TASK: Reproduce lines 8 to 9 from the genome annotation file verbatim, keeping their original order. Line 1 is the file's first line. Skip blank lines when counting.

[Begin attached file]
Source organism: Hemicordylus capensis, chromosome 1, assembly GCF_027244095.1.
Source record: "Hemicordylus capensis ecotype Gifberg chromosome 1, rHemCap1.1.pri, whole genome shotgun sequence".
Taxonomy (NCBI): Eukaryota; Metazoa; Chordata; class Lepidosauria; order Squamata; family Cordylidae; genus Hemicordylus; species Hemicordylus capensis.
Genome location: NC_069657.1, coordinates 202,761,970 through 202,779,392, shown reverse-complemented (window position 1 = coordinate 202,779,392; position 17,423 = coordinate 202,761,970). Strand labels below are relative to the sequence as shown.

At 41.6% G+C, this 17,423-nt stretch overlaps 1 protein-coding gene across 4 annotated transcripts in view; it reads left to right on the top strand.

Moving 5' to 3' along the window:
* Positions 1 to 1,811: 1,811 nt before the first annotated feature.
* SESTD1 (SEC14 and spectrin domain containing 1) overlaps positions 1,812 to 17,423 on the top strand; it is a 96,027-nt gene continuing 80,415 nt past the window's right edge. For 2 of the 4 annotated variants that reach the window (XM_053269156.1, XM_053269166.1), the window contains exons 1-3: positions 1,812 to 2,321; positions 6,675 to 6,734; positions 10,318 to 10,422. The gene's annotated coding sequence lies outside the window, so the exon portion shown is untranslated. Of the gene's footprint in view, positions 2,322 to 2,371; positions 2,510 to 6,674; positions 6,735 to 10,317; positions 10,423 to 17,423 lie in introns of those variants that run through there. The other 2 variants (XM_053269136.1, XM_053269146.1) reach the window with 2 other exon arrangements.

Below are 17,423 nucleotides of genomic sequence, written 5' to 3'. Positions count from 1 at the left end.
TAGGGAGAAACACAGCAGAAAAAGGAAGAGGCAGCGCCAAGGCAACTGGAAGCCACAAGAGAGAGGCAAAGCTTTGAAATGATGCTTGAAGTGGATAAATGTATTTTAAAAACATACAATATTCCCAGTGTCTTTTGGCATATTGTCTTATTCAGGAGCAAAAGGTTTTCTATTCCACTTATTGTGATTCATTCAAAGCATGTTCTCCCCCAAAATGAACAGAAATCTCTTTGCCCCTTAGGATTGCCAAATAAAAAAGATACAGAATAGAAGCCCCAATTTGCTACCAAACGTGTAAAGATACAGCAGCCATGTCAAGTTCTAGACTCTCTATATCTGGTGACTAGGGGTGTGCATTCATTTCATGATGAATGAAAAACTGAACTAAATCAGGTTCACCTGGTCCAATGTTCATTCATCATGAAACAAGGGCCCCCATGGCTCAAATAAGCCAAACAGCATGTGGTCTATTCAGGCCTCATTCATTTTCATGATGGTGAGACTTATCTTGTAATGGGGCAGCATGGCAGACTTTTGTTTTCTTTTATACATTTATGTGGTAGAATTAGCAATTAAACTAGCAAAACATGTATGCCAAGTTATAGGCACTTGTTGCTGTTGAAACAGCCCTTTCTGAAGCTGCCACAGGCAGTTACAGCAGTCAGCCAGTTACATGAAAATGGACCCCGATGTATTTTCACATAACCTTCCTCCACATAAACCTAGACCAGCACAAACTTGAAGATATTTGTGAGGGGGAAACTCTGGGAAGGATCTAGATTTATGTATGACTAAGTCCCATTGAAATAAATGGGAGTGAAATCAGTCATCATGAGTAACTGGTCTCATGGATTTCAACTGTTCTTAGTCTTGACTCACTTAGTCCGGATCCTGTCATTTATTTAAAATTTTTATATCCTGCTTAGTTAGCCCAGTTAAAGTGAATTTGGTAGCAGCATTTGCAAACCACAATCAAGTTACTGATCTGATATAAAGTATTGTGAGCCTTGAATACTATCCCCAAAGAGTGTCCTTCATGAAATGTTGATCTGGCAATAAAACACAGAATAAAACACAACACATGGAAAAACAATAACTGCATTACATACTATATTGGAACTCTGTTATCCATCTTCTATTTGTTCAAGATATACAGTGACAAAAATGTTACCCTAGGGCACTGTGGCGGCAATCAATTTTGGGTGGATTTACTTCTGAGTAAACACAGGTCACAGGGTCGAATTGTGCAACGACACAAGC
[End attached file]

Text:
* SESTD1 (SEC14 and spectrin domain containing 1) overlaps positions 1,812 to 17,423 on the top strand; it is a 96,027-nt gene continuing 80,415 nt past the window's right edge. For 2 of the 4 annotated variants that reach the window (XM_053269156.1, XM_053269166.1), the window contains exons 1-3: positions 1,812 to 2,321; positions 6,675 to 6,734; positions 10,318 to 10,422. The gene's annotated coding sequence lies outside the window, so the exon portion shown is untranslated. Of the gene's footprint in view, positions 2,322 to 2,371; positions 2,510 to 6,674; positions 6,735 to 10,317; positions 10,423 to 17,423 lie in introns of those variants that run through there. The other 2 variants (XM_053269136.1, XM_053269146.1) reach the window with 2 other exon arrangements.

Below are 17,423 nucleotides of genomic sequence, written 5' to 3'. Positions count from 1 at the left end.